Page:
It’s not at all gruesome.  We have to be careful now as it’s easy to be distracted by the details as we are swept down the river.   We set out to travel a few kilometres and ended up more than fifty away, but now we’ll find respite in another chocolate box top for another few days.   We have arrived in Moret.

Tuesday, June 16, 2015

Testing Time -
Joigny to Sens

It wasn’t a particularly pleasant day on the river today, not that it was unpleasant, but if today was a computer game, the degree of difficulty would be “advanced”.

It was the wind that did it, it would screech across the river blowing up little showers of spray, sending the bow of the boat in any direction but the one marked “intended”, and that was just in the lulls.  When it really puffed, it brought actual waves with it and we found ourselves pounding down river wondering if there would be respite, but there didn’t seem to be and we would have stopped had there been anywhere logical or protected to do so.

But there wasn’t, and we are on a bit of a mission now to get to Paris, so we soldiered on, until Sens was clearly in our sights.   

Sadly for us, Sens was in the sights of the “Train of Wood” as well, and we arrived to find that all who had been mooring on the town quay had been evicted on its behest, and had selfishly consumed all the little nooks and crannies that one can usually find when there is nowhere else to go.   Since the eviction notices had been served a few hours before we arrived, and there were no signs actually preventing us from pulling in, we thought we might just settle not far from the madding crowd, but far enough away so as not to intrude.   For that little manoeuvre we were rewarded by a cheery wave and welcome from the entourage, some of whom we are almost on first name terms with.  Perhaps we don’t actually know names as such, but we know each other to wave at least.

Tomorrow, we will sneak away before they are awake, and we will look more carefully at their schedule lest when we get to the next town the good spots are taken too.

Monday, June 15, 2015

Noticing things -
Auxerre to Joigny

Sometimes I see things that aren’t there.

This evening for instance, having tied off the last mooring line in the only sheltered spot in the river, with some great fear, trepidation and disappointment, it came to my notice that there was a rather large and spreading slick of diesel fuel around the stern of the boat, apparently spewing forth from the still ticking over Mr Perkins.  I have been monitoring a slight weep, but this was a disaster.   At that point, I began to pile anything that was combustible in a huge pile atop of our dear boat, ready to ignite it all and preparing throw myself upon it.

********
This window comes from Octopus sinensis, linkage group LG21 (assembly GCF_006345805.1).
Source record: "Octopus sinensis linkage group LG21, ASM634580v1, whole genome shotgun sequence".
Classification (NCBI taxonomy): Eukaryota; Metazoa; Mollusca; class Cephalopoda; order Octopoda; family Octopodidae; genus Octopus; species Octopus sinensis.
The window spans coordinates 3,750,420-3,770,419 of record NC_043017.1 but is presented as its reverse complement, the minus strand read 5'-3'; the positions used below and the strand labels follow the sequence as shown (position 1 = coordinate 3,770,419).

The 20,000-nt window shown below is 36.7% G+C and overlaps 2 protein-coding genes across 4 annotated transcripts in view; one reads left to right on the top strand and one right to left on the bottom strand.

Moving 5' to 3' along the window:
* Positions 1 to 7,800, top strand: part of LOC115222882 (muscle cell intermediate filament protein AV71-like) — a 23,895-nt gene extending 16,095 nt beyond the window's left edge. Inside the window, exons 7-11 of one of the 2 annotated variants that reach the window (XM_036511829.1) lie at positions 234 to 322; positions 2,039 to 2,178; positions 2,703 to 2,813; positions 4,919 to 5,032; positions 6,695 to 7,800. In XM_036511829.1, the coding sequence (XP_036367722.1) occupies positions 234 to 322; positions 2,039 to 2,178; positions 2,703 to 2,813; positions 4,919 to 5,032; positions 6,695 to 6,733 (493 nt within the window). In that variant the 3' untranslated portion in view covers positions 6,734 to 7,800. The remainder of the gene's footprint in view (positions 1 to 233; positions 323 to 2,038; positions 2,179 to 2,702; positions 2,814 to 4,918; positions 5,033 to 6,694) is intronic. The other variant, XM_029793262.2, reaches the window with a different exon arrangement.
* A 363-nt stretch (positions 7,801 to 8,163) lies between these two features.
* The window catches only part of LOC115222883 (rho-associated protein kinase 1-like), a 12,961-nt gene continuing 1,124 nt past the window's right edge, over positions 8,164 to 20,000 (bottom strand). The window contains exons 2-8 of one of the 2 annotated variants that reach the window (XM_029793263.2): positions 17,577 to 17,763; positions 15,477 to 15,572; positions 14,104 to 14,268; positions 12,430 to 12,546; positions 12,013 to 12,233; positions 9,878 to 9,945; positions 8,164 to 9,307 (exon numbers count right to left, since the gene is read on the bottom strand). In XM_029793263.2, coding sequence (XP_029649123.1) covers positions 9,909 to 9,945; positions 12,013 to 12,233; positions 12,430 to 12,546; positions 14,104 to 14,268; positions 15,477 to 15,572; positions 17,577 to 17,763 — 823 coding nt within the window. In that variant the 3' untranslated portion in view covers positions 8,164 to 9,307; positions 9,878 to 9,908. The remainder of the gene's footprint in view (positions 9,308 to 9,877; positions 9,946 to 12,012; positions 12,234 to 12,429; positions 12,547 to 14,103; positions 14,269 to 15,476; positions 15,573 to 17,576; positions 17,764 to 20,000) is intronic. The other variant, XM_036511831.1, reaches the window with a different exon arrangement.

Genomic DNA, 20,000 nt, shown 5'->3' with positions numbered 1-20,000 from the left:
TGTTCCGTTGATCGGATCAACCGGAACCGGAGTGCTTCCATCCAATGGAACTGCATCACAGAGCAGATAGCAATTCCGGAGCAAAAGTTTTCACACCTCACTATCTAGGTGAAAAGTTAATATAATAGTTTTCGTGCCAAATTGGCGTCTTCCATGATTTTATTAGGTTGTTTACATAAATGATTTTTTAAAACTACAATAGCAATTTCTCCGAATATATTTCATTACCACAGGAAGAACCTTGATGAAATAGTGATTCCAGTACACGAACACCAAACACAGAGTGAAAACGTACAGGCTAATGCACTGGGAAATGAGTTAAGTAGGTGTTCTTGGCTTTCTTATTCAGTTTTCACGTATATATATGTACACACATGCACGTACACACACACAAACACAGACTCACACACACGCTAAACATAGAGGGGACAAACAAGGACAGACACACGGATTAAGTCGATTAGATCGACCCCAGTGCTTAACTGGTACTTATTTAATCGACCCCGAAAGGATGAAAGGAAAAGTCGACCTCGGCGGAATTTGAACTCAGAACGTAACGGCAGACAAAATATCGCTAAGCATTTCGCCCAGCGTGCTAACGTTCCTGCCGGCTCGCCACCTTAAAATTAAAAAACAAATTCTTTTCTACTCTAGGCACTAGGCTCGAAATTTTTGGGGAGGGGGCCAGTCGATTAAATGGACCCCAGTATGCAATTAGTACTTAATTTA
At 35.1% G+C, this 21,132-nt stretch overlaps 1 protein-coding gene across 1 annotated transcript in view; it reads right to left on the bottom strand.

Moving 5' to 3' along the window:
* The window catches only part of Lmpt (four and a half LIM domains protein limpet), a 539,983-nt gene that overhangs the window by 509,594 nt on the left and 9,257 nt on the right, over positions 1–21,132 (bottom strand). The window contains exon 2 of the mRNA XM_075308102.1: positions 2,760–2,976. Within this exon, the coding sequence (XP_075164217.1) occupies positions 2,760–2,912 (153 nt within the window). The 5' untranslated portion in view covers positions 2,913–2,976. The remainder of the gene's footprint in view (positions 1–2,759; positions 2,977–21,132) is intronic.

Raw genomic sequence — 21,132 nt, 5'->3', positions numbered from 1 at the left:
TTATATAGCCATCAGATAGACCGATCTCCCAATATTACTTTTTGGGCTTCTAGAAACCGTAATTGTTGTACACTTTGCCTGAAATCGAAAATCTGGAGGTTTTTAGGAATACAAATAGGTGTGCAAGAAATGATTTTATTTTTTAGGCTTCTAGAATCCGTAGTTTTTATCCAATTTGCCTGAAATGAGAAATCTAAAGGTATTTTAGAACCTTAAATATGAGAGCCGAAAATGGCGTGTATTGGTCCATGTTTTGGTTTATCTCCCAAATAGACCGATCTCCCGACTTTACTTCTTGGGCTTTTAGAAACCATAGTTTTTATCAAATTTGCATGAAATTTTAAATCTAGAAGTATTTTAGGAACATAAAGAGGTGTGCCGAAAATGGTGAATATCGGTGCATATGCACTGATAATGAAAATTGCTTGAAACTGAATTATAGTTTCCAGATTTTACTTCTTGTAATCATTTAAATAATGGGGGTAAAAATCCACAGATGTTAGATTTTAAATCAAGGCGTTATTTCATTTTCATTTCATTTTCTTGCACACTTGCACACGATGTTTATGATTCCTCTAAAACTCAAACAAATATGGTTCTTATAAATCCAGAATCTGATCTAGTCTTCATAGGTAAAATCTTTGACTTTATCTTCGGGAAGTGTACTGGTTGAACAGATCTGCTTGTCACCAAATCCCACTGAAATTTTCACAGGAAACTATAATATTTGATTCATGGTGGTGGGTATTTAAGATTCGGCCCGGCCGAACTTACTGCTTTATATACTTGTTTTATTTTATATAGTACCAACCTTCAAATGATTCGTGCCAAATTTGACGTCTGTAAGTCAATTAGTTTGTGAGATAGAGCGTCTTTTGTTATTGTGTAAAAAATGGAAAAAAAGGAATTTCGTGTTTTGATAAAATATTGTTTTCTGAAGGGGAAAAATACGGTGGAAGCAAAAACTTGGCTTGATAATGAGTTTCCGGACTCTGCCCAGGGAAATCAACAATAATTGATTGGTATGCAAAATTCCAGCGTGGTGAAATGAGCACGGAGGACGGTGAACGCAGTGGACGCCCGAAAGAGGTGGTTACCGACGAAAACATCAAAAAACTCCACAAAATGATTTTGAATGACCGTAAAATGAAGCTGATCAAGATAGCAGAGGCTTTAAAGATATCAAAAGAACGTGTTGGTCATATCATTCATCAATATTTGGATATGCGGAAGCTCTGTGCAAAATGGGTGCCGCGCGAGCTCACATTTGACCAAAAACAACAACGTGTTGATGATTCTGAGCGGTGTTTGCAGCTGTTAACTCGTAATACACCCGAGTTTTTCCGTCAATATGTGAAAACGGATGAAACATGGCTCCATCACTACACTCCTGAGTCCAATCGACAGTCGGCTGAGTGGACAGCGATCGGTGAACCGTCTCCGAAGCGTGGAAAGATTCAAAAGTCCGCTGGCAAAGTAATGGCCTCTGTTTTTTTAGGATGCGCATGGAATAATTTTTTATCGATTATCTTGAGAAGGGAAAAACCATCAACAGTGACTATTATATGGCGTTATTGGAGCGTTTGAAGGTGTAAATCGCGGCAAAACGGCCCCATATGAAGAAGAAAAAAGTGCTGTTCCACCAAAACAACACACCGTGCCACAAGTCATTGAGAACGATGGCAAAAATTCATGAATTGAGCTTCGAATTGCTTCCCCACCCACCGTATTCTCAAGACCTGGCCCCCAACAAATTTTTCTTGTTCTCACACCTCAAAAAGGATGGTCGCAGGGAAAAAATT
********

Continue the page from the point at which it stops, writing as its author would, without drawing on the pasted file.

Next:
Fortunately the more sensible among us, turned off Mr P, and noted that the slick was still growing.   It actually turned out to be a spill from further upstream, but the damage to my nervous system was done.

Some time later, with pulse still not quite returned to normal, in the village centre the photograph above presented itself.   I am sure that most will note without prompting that the windows are not original, there was once a much larger opening (or hole perhaps) in the space in which they now sit.   Instead of meticulously re-building the structure, in a very French way of acting out “she’ll be right”, some artisan in recent years simply painted on a replica timber structure over the new plasterwork.   Perhaps the planners haven’t noticed.

Since the town isn’t at all original, having been rebuilt a mere five hundred years ago after “the fire”, in the context of half a millenium perhaps it doesn’t matter.

Mr P isn’t all that original either, and having narrowly avoided a fire of our own, perhaps a small oil leak in the context of what might have been, doesn’t matter either.

Sunday, June 14, 2015

Change of view -

We moved this morning, down one lock and eight hundred metres across the river.   Now we have a view of the city, and no shade, which as it turns out is no bad thing when one is trying to get sheets and towels dry on a clothes line.   

We didn’t really want to move, and we certainly aren’t tired of living in the park, but we were starting to grow roots.  If we weren't in need of a top-up of our water, we may well have remained under our tree in the park for the foreseeable future.   It’s probably just as well that we did, as we are already a day late in leaving according to the little schedule we have to get us into Paris next week.  Besides  it’s quite pleasant watching out over the waterfront activity of the old town even if it is just for one night.